5. Having culturally sensitive resources available to us is so important. Whether it’s an LGBTQ+ process group, a therapist who is a member of the LGBTQ+ community, or even something as simple as gender-inclusive bathrooms, having resources readily available to us helps us feel included and heard. Knowing that a treatment team is culturally competent can be a great relief for LGBTQ+ people who may otherwise have felt like they needed to keep their identity a secret.

This list is by no means extensive; it really is just a beginning. Every client is unique, and the best way to get to know what they want you to know is to open an honest conversation with them.

I have found in my experience that the staff at the River Centre Clinic is willing to have those honest conversations with their patients. When I first arrived at RCC in 2014, I was unsure if I wanted to come out as genderqueer. I began by talking about it with several of the other patients who then encouraged me to tell the staff. Once I did come out to everyone, the support I received from the staff and my peers did not waver. The staff was willing to learn more about my identity and use the pronouns I chose. Even when I returned in 2016, they remembered my identity and treated me with the same respect and compassion with which they treated everyone else. I believe that the acceptance I received was a vital component in making my recovery as strong as it is today.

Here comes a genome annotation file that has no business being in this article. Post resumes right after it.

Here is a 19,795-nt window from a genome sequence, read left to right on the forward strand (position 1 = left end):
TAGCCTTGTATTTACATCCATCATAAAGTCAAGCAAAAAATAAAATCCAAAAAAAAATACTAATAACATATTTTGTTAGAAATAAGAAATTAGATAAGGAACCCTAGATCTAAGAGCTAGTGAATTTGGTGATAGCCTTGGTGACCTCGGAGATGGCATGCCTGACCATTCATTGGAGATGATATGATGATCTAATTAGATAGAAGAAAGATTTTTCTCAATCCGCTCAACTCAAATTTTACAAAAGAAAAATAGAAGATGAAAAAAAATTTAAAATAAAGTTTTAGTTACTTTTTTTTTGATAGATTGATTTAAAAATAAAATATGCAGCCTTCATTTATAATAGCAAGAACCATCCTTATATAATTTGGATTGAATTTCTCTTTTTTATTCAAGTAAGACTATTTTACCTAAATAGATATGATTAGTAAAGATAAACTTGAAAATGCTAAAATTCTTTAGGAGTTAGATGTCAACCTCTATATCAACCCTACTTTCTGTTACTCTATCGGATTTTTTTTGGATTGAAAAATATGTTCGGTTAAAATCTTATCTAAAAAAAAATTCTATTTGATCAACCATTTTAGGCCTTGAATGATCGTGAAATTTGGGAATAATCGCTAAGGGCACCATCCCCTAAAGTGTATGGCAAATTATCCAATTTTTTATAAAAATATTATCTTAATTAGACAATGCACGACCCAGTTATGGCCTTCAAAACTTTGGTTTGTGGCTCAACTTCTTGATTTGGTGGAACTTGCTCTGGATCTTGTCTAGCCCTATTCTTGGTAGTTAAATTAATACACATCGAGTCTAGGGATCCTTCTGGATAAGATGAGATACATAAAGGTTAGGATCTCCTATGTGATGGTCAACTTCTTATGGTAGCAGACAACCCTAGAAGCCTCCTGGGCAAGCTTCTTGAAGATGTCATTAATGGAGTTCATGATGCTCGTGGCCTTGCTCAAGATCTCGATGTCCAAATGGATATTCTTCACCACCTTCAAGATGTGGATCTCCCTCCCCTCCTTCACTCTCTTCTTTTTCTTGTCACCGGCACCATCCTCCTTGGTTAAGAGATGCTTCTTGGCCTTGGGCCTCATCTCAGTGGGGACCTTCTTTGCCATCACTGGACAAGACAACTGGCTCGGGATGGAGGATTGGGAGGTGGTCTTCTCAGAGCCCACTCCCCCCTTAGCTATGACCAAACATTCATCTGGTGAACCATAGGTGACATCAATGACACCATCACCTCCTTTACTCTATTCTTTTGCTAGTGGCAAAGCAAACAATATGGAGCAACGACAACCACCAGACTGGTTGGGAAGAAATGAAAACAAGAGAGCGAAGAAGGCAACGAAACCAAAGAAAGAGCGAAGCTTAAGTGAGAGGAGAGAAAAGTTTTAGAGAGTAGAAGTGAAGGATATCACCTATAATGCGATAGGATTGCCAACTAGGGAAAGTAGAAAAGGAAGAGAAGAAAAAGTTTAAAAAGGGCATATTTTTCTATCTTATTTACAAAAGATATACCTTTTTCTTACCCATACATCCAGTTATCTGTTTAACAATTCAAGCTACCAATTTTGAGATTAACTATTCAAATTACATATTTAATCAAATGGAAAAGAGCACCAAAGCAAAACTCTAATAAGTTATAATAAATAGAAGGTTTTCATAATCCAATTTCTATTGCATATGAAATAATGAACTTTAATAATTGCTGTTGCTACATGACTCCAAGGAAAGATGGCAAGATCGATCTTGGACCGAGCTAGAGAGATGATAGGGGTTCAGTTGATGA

Follow us on Twitter:  @River_Centre

 

1 – National Eating Disorder Association. (2018). Eating Disorders Among LGBTQ Youth [Press release]. Retrieved from https://www.nationaleatingdisorders.org/sites/default/files/nedaw18/NEDA -Trevor Project 2018 Survey – Full Results.pdf

2 – Diemer, E. W., Grant, J. D., Munn-Chernoff, M. A., Patterson, D., & Duncan, A. E. (2015). Gender identity, sexual orientation, and eating-related pathology in a national sample of college students. Journal of Adolescent Health, 57(2), 144-149.